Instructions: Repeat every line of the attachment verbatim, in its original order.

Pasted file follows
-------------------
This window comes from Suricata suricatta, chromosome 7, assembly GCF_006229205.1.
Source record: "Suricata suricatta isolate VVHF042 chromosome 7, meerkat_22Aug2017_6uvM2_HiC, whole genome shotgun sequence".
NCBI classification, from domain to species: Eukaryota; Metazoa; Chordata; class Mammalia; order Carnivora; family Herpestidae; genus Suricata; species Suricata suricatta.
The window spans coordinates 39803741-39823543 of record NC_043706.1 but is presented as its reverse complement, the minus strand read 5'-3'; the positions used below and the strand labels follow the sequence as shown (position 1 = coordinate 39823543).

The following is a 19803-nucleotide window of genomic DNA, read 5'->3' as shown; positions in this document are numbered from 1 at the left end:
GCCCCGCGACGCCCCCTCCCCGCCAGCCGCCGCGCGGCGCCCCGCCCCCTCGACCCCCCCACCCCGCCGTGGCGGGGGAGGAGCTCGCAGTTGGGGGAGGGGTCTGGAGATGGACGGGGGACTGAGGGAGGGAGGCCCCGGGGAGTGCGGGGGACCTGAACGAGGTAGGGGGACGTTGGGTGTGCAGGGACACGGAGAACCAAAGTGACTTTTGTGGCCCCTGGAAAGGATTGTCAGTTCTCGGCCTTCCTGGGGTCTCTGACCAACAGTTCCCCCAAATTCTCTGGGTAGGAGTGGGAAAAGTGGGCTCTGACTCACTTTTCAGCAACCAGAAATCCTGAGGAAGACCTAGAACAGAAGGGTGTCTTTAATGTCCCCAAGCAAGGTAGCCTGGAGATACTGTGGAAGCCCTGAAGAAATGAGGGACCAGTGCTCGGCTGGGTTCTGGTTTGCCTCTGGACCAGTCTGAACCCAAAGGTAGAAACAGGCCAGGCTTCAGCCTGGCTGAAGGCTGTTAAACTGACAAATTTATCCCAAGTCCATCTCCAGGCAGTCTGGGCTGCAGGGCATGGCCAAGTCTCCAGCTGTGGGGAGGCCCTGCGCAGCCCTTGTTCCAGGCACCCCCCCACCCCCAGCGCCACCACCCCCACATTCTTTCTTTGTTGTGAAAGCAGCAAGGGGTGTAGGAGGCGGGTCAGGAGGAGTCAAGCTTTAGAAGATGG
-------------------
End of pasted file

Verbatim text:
This window comes from Suricata suricatta, chromosome 7, assembly GCF_006229205.1.
Source record: "Suricata suricatta isolate VVHF042 chromosome 7, meerkat_22Aug2017_6uvM2_HiC, whole genome shotgun sequence".
NCBI classification, from domain to species: Eukaryota; Metazoa; Chordata; class Mammalia; order Carnivora; family Herpestidae; genus Suricata; species Suricata suricatta.
The window spans coordinates 39803741-39823543 of record NC_043706.1 but is presented as its reverse complement, the minus strand read 5'-3'; the positions used below and the strand labels follow the sequence as shown (position 1 = coordinate 39823543).

The following is a 19803-nucleotide window of genomic DNA, read 5'->3' as shown; positions in this document are numbered from 1 at the left end:
GCCCCGCGACGCCCCCTCCCCGCCAGCCGCCGCGCGGCGCCCCGCCCCCTCGACCCCCCCACCCCGCCGTGGCGGGGGAGGAGCTCGCAGTTGGGGGAGGGGTCTGGAGATGGACGGGGGACTGAGGGAGGGAGGCCCCGGGGAGTGCGGGGGACCTGAACGAGGTAGGGGGACGTTGGGTGTGCAGGGACACGGAGAACCAAAGTGACTTTTGTGGCCCCTGGAAAGGATTGTCAGTTCTCGGCCTTCCTGGGGTCTCTGACCAACAGTTCCCCCAAATTCTCTGGGTAGGAGTGGGAAAAGTGGGCTCTGACTCACTTTTCAGCAACCAGAAATCCTGAGGAAGACCTAGAACAGAAGGGTGTCTTTAATGTCCCCAAGCAAGGTAGCCTGGAGATACTGTGGAAGCCCTGAAGAAATGAGGGACCAGTGCTCGGCTGGGTTCTGGTTTGCCTCTGGACCAGTCTGAACCCAAAGGTAGAAACAGGCCAGGCTTCAGCCTGGCTGAAGGCTGTTAAACTGACAAATTTATCCCAAGTCCATCTCCAGGCAGTCTGGGCTGCAGGGCATGGCCAAGTCTCCAGCTGTGGGGAGGCCCTGCGCAGCCCTTGTTCCAGGCACCCCCCCACCCCCAGCGCCACCACCCCCACATTCTTTCTTTGTTGTGAAAGCAGCAAGGGGTGTAGGAGGCGGGTCAGGAGGAGTCAAGCTTTAGAAGATGG